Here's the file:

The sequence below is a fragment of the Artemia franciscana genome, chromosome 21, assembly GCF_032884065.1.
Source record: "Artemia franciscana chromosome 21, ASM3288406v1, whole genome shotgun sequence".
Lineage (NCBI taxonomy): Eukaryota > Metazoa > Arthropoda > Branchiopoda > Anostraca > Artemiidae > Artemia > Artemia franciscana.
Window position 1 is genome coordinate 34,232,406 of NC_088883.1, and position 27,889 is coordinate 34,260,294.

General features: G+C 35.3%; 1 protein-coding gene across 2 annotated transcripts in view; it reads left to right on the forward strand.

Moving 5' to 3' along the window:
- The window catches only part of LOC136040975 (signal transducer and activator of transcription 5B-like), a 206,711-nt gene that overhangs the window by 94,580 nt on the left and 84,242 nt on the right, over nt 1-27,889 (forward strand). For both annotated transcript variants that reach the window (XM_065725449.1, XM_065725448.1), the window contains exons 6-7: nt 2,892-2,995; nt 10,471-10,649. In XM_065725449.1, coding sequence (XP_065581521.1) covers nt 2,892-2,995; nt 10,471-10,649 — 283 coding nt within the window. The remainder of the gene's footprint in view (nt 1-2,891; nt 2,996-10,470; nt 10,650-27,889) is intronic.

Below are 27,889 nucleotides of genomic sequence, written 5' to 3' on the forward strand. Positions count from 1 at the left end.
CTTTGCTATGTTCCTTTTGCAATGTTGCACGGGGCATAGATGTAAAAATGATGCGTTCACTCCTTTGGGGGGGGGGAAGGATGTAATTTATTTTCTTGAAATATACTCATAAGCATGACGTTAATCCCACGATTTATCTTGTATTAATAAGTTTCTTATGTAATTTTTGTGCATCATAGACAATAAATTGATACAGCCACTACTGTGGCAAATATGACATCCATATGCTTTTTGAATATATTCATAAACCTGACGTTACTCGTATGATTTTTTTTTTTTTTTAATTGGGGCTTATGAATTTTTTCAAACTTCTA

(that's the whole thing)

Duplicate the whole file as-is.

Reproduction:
The sequence below is a fragment of the Artemia franciscana genome, chromosome 21, assembly GCF_032884065.1.
Source record: "Artemia franciscana chromosome 21, ASM3288406v1, whole genome shotgun sequence".
Lineage (NCBI taxonomy): Eukaryota > Metazoa > Arthropoda > Branchiopoda > Anostraca > Artemiidae > Artemia > Artemia franciscana.
Window position 1 is genome coordinate 34,232,406 of NC_088883.1, and position 27,889 is coordinate 34,260,294.

General features: G+C 35.3%; 1 protein-coding gene across 2 annotated transcripts in view; it reads left to right on the forward strand.

Moving 5' to 3' along the window:
- The window catches only part of LOC136040975 (signal transducer and activator of transcription 5B-like), a 206,711-nt gene that overhangs the window by 94,580 nt on the left and 84,242 nt on the right, over nt 1-27,889 (forward strand). For both annotated transcript variants that reach the window (XM_065725449.1, XM_065725448.1), the window contains exons 6-7: nt 2,892-2,995; nt 10,471-10,649. In XM_065725449.1, coding sequence (XP_065581521.1) covers nt 2,892-2,995; nt 10,471-10,649 — 283 coding nt within the window. The remainder of the gene's footprint in view (nt 1-2,891; nt 2,996-10,470; nt 10,650-27,889) is intronic.

Below are 27,889 nucleotides of genomic sequence, written 5' to 3' on the forward strand. Positions count from 1 at the left end.
CTTTGCTATGTTCCTTTTGCAATGTTGCACGGGGCATAGATGTAAAAATGATGCGTTCACTCCTTTGGGGGGGGGGAAGGATGTAATTTATTTTCTTGAAATATACTCATAAGCATGACGTTAATCCCACGATTTATCTTGTATTAATAAGTTTCTTATGTAATTTTTGTGCATCATAGACAATAAATTGATACAGCCACTACTGTGGCAAATATGACATCCATATGCTTTTTGAATATATTCATAAACCTGACGTTACTCGTATGATTTTTTTTTTTTTTTAATTGGGGCTTATGAATTTTTTCAAACTTCTA